Managing Change Through Performance Management. EMBA 642 Management of Change Thornhill et al Chapter 5 - Robin Snell. To Cover Today: Managing Change Through Performance Management (Chapt 5 + ). A. The case of Siemens Standard Drives B. The performance management cycle
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Managing Change ThroughPerformance Management EMBA 642 Management of Change Thornhill et al Chapter 5 - Robin Snell
To Cover Today: Managing Change Through Performance Management (Chapt 5 +) A. The case of Siemens Standard Drives B. The performance management cycle C. How performance management contributes to organisational change • [Including the role of line managers in implementing performance management] D.(Extra material- not in Thornhill et al textbook) Managing ‘resistance to change’ by helping employees rebuild self-esteem (actually derived from Colin Carnall)
A1. Case: Siemens Standard Drives (1) • Employs 430 people in the Electronic Control equipment business (design & manufacturing) • Its change programme involved process re-engineering over a 9 month period. • The new management team and HR manager restructured the organisation • Operations are now based on 9 production teams of 20 people each • Each of the 9 teams is accountable for its output and operation
A2. Case: Siemens Standard Drives (2) • If a team member is under-performing, the team leader is empowered to remedy the situation (counselling…dismissal). • 10% of employees left voluntarily • The team leader’s role is vital. They are in charge of: • team building • running quality meetings and morning briefing meetings • selection, training & appraisal of team members • Teamworking values: openness, honesty, trust, respect.
A3. Case: Siemens Standard Drives (3) • The team leader ‘s job involves performance management • setting individual performance objectives for team members • two way dialogue • explains to each member how they can make progress through the performance-related pay structure • Employees who do not ‘add value’ are held accountable: • disciplinary procedures (including dismissals) are seen to operate • Efficiency & customer responsiveness have improved.
B1. Performance Management PM is an integrated set of techniques designed to improve employees’ performance through: 1. Setting clear objectives for individual employees that link to strategic goals 2. Formal monitoring and review of progress toward these objectives 3. (a) Reinforcing desired behaviour through rewards (b) Identifying training & development needs
B2. The Performance Management Cycle Stage 1. Set objectives Stage 2. Measure performance Stage3. Feed back results Stage 4. Process outputs (e.g. training & development, rewards)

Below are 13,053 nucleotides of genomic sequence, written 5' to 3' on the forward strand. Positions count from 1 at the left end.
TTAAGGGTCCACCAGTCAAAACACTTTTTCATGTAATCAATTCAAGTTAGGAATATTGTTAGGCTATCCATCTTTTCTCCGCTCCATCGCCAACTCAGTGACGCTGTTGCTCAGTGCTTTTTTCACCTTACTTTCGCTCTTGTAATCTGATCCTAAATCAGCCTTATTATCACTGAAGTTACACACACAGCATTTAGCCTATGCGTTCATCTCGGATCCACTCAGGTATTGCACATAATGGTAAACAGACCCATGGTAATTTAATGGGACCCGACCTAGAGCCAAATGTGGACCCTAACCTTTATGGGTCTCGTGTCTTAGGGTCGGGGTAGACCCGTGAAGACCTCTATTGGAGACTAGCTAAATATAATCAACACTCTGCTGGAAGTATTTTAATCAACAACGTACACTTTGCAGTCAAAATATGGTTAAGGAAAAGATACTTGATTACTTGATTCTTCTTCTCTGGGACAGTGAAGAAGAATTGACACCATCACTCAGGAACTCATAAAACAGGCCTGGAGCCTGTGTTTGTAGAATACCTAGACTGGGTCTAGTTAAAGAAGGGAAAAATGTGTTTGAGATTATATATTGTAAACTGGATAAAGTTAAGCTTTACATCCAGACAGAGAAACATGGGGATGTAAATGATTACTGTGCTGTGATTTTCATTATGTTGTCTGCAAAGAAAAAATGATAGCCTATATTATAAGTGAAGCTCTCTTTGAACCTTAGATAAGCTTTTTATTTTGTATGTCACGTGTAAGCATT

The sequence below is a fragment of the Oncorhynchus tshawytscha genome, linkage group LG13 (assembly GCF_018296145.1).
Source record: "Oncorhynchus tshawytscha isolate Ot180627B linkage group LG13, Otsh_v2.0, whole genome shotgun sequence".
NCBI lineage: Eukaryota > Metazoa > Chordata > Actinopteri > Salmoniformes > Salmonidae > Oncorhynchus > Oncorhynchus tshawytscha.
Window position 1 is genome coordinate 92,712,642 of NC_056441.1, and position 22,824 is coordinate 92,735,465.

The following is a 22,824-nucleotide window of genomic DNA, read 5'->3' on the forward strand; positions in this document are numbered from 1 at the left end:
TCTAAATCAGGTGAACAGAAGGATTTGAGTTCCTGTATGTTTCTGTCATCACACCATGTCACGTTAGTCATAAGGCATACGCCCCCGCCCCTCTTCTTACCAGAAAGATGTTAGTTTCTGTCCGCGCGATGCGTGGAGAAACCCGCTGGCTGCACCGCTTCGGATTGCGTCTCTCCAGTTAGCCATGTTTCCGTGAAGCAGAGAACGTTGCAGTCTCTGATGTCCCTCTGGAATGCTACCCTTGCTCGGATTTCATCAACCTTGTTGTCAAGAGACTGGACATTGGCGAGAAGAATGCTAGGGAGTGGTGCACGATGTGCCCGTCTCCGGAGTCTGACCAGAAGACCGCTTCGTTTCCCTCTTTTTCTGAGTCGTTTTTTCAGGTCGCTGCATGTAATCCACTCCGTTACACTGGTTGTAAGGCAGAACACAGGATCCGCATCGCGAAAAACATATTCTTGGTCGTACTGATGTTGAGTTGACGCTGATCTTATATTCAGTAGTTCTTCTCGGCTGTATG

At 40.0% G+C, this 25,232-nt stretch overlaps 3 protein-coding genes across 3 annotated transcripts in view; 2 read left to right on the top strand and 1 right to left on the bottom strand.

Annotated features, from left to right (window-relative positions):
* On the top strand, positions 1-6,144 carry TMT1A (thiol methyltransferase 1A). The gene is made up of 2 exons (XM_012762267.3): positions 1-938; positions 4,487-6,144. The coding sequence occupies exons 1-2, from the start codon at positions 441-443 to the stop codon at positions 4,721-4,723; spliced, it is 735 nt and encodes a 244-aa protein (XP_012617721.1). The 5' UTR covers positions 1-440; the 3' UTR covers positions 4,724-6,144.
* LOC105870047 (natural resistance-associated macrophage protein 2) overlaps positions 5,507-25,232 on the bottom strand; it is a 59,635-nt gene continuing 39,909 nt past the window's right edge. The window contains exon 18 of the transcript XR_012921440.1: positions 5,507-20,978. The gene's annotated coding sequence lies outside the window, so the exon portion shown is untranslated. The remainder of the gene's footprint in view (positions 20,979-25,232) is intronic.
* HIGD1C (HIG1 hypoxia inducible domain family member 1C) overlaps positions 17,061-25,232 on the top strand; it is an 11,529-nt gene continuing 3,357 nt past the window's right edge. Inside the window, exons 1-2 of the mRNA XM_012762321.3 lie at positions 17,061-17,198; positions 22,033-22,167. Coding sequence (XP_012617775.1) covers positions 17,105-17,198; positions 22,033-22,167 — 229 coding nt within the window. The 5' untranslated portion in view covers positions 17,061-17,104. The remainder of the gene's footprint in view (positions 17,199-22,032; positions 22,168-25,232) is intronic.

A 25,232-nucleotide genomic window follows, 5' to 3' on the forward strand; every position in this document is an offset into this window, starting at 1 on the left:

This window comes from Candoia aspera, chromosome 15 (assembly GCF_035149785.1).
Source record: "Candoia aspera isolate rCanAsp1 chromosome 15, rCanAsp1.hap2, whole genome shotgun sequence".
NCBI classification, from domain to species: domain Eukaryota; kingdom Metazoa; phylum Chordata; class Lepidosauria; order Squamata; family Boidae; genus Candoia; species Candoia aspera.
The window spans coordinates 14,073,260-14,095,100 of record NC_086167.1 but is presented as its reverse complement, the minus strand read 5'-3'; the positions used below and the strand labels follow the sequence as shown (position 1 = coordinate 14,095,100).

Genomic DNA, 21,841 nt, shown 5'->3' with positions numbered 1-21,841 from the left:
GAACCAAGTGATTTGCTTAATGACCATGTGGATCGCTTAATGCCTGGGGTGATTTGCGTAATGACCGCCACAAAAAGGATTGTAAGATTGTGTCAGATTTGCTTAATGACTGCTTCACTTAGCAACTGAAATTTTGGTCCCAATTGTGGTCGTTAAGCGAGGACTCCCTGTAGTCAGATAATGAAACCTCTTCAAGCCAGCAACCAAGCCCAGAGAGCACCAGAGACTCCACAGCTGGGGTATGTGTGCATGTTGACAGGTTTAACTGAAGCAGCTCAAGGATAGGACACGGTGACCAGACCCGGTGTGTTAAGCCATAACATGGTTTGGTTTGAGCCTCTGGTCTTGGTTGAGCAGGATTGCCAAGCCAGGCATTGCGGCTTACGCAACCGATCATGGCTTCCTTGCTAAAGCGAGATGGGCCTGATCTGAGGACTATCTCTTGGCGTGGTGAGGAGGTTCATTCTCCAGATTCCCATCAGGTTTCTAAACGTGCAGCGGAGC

B3. Potential Advantages of Performance Management • Improved individual effectiveness and organisational competitiveness • empowerment of line managers and supervisors • linking of rewards to individual and/or group performance
C. How Performance Management may Contribute to Organisational Change Performance management can do this by: • communicating the organisation’s mission • linking employees’ performance objectives to company objectives • involving employees in decision making • helping restructuring by devolving decision making • making managers manage • linking rewards to performance • reducing resistance to change • linking individual development to organisational goals • Helping with change adjustment in a work situation
C1. Communicating the organisation’s mission IF there really is • open dialogue, and genuine agreement (sign up), with the line manager about performance goals linked to the company mission, and also regular reinforcement through reviews THEN • greater commitment to the mission • better performance (REMEMBER THESE ARE ASSUMPTIONS!)
C2a. Linking employees’ performance objectives to company objectives -1 • Good performance management systems apply goal-setting theory, e.g. • ‘SMART’ goals (already explained in the Managing Behaviour at work course and in the Robbins textbook!) • Not imposed goals - performance management can make managers accountable to employees • Feedback regular, accurate and up-to-date
C2b. Linking employees’ performance objectives to company objectives - 2 • This requires a changed role of line management • from command and control to coaching, facilitating, team building • dialogue between line managers and their staff to ensure that the staff have the necessary resource to meet their performance goals.
C3. Involving employees in decision making • Some suggested good practices: • Employees should, at the outset, be involved in designing the performance management system • The system should emphasise self-appraisal (usually more critical than appraisal by others), and involvement in identifying one’s own development needs. • Include 360 degree feedback (upward feedback on how one is being managed) • This is more likely to lead to more enriched jobs through better job design, and ore satisfaction